Year-over-year, it looks like AT&T can say that it finished this year on the profit side as compared to fourth quarter 2012 loses. The company recently posted a fourth quarter 2013 profit of $6.9 billion. Stock-wise, this relates to $1.31 a share.
Last year, AT&T reported a $3.9 billion loss which was seen as 68 cents a share. One year later AT&T is reporting a per-share earnings that amounted to 53 cents. This figure is excluding one-time items, including gains from its benefit plans.
This is on par with what Thomson Reuters analysts projected which was 50 cents a share with revenue of $33.1 billion. The actual revenue rose 1.8 percent to $33.2 billion. AT&T's wireless service revenue grew 4.8 percent to $18.4 billion, while on the wireline side, the company added 630,000 U-Verse Internet customers and 194,000 U-Verse TV customers.
One thing that is interesting is that there seems to be a subtle, but noticeable change in how AT&T is reporting its numbers. Those numbers show that the company added a net 566,000 wireless contract subscribers and 440,000 tablets. It also added 1.2 million smartphones under contract.
What is interesting about these figures is that they are not just new subscriber numbers. This total includes upgrades as well, basically creating a new metric. Normally when a company offers net numbers, it is a measure of how many new customers signed up for the service.
In addition, you subtract the customers who cancelled their service. It is not the norm to see a company include smartphone upgrades for existing customers. Part of this might be AT&T’s some of the stiff competition that it is seeing form T-Mobile.
To push the point, T-Mobile’s CEO, John Legere, crashed a party thrown by AT&T early this month at the Consumer Electronics Show. We have also seen that AT&T said that it would pay T-Mobile customers $200 to switch. If that isn’t enough incentive, AT&T will also credit up $250 for phones being traded in.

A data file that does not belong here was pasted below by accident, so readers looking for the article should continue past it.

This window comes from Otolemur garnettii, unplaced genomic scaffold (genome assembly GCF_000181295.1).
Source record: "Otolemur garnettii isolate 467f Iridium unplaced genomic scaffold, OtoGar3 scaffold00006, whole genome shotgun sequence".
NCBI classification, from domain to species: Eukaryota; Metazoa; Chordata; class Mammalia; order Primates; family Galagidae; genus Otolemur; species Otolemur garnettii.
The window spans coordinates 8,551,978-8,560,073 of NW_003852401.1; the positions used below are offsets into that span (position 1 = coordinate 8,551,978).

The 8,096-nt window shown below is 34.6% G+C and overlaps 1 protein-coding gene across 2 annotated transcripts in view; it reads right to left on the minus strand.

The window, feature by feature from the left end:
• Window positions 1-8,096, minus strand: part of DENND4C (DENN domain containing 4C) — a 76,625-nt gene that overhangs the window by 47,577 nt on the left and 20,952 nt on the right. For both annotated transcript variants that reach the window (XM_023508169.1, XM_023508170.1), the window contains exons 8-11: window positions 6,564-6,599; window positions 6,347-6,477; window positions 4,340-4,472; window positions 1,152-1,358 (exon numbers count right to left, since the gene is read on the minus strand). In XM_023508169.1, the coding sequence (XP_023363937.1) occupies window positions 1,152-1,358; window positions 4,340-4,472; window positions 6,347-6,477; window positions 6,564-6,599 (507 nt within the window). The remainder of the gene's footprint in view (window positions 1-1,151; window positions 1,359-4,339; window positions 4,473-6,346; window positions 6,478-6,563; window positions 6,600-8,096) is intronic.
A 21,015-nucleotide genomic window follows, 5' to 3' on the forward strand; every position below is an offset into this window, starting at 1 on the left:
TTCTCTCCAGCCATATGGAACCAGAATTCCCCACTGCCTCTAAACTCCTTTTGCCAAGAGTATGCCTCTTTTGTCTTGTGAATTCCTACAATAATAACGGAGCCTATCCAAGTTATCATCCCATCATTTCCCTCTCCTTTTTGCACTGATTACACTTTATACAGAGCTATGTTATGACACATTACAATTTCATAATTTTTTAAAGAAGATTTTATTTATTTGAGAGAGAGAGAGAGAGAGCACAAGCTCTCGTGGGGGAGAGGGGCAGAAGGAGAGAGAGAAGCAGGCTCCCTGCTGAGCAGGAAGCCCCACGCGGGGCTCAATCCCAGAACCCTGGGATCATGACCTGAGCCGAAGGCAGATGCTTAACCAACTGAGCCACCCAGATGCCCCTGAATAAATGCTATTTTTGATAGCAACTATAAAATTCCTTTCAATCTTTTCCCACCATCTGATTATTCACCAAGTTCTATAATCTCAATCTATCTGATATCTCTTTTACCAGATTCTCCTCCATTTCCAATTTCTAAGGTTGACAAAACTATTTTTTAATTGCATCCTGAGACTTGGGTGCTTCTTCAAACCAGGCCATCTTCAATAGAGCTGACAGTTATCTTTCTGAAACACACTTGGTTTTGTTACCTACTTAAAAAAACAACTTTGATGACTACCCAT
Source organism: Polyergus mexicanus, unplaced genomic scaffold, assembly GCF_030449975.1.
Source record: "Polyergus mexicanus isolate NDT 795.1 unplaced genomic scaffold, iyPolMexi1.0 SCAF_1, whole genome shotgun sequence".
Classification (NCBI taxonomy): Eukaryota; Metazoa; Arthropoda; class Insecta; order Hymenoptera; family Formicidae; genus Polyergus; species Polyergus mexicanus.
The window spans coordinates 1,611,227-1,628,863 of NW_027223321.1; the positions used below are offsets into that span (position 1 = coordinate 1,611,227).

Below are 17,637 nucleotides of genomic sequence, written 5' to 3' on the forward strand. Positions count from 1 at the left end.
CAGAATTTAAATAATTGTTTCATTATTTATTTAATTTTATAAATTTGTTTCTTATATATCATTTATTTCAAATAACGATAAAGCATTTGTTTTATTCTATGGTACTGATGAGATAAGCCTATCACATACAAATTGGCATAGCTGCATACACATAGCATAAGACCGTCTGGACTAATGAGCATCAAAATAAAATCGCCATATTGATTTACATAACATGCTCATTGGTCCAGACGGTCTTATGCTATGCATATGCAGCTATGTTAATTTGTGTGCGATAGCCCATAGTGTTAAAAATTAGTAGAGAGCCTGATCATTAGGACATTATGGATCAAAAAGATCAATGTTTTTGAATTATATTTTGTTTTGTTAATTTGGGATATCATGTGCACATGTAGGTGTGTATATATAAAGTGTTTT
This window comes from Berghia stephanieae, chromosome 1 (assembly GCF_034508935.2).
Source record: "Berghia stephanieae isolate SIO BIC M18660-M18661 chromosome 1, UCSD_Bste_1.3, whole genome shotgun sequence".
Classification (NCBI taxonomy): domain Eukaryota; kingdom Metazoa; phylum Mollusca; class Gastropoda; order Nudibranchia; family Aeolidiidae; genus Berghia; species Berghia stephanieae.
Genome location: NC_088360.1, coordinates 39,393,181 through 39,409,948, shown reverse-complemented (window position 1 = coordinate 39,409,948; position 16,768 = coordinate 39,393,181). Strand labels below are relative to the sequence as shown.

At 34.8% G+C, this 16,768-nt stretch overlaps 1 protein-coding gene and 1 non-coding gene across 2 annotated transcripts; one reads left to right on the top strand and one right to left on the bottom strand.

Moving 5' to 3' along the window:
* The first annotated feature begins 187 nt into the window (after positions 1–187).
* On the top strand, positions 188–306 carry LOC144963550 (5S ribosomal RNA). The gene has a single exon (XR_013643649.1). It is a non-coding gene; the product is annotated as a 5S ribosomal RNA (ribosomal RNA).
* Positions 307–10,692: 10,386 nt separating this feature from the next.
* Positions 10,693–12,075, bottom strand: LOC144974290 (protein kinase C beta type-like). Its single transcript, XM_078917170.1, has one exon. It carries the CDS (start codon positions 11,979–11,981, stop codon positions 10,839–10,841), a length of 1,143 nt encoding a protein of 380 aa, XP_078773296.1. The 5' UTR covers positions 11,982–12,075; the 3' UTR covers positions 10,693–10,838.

What would a competition be without a challenge? Shortly after AT&T’s announcement, T-Mobile made a counter of its own. It would pay up to $350 in early termination fees (ETF) to cover the cost of breaking a customer contract and switching services. T-Mobile also upped the ante by offering $300 per trade in smartphones.
AT&T proudly announced that last year’s turnover rate for its contract customer base fell to 1.11 percent. The previous year this number was 1.19 percent. AT&T did make mention of the fact of the more competitive environment that now exists.
Randall Stephensen, who is AT&T’s CEO, said, "There's no doubt the competition will remain strong. There's no doubt we'll continue to modify the value proposition." Along with the company chief financial officer, John Stevens, Stephensen mentioned that AT&T would change according to customer choice. It may not have been stated out loud, but we can make a good guess that the reference was to T-Mobile.
The feeling is that overall AT&T appears to be performing well on the smartphone side. Fourth quarter results verify this, however there is also the sense that AT&T is losing customers in the low end. I am referring to people who most likely still have a basic phone. These people are most likely veering toward T-Mobile’s aggressive offers.
TechZone360 Contributing Writer
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